On the fight against extreme poverty

Joel Edwards describes one of the greatest privileges of his life.



Joel Edwards describes one of the greatest privileges of his life.


One of the most engaging and inspiring things for me was when, in the year 2000, nations around the world said, we want to do something about extreme poverty – over a billion people living on less than a dollar a day. And the millennium development goals were initiated in September 2000. One of the greatest privileges of my life was to stand with civil society, with governments around the world, and in our work in Micah Challenge, for 10 years – and that work is still going on – to challenge and support governments in this decision to do something about the world’s extreme poor.

I think what that demonstrated wasn’t just the fact that we wanted to preach about poverty on a Sunday – in fact, many of us did not – but that our commitment as Christians to hope, our commitment to the future, our commitment to human dignity, was … found an opportunity to engage in a partnership with civil society, with government, for some of the world’s most marginalised people, and so the work of Micah Challenge, the work of fighting extreme poverty in these eight promises, served us well. Firstly, because if anybody understands the concept of promise, certainly Christians ought to, because the whole Christian faith is based on the idea of promise. But it also gave us an opportunity to engage as equal partners with civil society, to practicalise our faith on behalf of the poor and the marginalised.

And we finished off with a brilliant event – if I say so myself – at the UN, celebrating what the world had achieved in delivering elements of the MDGs, but also expressing sorrow for those things we failed to accomplish from our promises. So we called the events Celebration and Sorrow, and the idea was to do precisely that, to say thank you to God for what had been achieved, to say thank you to our nations and our governments for what had been achieved – many more children educated, diseases like malaria really being attacked, HIV AIDS – and yet saying, Lord, we’re really sorry, things like the environment, things like extreme hunger, we’d fallen behind on. We were beginning to become more conscious of things like the presence of corruption as the greatest obstacle to accomplishing our promises to the poor. And so the opportunity to celebrate and sorrow I think expressed where we were as the Millennium Development Goals, the MDGs, began to morph into the Sustainable Development Goals.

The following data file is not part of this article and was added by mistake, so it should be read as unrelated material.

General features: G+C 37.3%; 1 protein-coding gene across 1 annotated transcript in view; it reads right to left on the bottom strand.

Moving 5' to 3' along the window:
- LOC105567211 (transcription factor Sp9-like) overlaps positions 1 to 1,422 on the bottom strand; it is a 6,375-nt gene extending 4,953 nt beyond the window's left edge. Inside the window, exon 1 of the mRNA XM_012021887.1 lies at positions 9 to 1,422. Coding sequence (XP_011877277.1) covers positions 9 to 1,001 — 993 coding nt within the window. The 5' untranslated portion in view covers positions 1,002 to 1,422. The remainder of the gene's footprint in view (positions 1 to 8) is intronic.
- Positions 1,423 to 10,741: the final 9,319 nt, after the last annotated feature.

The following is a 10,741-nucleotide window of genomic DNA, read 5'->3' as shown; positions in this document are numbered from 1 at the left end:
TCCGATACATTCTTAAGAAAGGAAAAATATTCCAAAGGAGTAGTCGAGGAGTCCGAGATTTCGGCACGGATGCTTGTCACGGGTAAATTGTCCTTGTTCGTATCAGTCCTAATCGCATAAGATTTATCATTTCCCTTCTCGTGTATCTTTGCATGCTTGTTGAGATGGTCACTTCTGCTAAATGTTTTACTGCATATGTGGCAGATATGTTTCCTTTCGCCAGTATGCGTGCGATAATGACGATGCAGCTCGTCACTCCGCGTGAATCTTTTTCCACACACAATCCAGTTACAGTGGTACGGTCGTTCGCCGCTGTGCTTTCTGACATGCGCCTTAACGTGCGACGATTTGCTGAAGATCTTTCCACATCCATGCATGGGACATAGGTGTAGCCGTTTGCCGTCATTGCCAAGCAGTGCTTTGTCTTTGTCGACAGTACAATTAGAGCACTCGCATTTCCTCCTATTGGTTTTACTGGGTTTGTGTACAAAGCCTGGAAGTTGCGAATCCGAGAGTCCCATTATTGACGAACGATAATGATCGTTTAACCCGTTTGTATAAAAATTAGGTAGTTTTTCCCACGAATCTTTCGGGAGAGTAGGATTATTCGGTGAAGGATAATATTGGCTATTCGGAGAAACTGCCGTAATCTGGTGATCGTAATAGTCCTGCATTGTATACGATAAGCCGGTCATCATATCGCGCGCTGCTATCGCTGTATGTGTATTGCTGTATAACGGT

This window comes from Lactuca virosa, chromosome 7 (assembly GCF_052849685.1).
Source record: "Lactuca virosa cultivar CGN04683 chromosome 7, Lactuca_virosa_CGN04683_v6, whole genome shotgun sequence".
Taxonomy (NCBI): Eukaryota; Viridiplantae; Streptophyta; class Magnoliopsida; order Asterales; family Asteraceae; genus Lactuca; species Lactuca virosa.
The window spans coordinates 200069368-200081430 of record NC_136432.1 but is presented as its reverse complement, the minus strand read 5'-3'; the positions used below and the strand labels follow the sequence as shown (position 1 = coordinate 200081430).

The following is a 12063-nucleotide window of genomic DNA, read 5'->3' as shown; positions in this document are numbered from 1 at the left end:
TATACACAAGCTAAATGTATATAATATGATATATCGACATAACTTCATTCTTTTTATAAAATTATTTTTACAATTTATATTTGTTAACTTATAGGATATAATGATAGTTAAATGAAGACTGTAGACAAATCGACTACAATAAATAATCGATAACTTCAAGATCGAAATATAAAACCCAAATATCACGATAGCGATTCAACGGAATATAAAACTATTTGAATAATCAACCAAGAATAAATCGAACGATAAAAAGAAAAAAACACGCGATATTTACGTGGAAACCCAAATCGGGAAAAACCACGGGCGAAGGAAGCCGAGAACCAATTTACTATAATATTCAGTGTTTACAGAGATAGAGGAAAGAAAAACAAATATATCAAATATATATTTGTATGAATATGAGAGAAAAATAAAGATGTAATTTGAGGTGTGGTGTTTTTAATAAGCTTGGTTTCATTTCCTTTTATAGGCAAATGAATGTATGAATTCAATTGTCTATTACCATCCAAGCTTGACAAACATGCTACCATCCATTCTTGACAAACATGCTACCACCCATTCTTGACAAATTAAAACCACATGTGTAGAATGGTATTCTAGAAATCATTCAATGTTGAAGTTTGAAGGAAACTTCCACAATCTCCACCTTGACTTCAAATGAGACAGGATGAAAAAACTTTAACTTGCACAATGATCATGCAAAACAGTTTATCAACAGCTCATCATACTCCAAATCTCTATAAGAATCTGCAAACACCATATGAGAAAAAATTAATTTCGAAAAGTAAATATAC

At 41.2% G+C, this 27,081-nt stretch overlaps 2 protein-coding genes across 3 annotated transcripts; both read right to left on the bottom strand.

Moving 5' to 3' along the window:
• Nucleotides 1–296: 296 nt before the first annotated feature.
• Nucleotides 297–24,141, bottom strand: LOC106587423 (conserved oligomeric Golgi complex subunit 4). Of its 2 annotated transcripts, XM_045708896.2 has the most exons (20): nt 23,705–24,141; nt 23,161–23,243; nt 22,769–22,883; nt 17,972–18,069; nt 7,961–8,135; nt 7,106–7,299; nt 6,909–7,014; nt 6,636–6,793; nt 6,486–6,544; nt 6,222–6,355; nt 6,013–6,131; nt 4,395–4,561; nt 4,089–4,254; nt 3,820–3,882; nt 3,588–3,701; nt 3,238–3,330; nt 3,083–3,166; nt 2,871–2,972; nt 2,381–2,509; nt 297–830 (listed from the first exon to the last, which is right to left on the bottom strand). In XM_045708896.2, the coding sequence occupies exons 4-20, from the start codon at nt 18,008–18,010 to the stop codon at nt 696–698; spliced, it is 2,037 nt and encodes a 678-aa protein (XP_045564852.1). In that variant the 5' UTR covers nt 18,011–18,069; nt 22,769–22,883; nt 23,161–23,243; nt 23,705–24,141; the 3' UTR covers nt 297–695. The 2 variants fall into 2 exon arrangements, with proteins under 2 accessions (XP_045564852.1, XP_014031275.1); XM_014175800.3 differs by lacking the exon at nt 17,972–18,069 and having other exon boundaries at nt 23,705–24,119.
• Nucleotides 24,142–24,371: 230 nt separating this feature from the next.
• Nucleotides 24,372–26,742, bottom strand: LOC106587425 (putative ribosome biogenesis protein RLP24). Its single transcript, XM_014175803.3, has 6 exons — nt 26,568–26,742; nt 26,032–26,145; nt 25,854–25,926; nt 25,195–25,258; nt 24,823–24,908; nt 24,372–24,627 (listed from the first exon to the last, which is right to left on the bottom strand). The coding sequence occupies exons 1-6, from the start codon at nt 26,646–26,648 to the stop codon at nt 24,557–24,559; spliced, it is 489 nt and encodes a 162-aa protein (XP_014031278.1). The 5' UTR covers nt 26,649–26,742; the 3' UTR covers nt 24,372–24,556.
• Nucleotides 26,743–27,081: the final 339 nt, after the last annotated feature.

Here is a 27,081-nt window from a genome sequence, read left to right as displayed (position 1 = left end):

One of the great things, I think, which the world should be encouraged by is that, although together we had not delivered everything we had promised, at least now the world had for the first time an agreed vocabulary about poverty, and an agreed shared statement about human dignity in relation to poverty which was carried forward in the SDGs. And so, rather than having abandoned these MDGs – you know, four years after they started, you know, it seemed like a good idea when it started, we’re not so sure now – the whole commitment of promise to the poor has been sustained and is now unavoidable in political discourse. I think that’s progress to be built on for the future.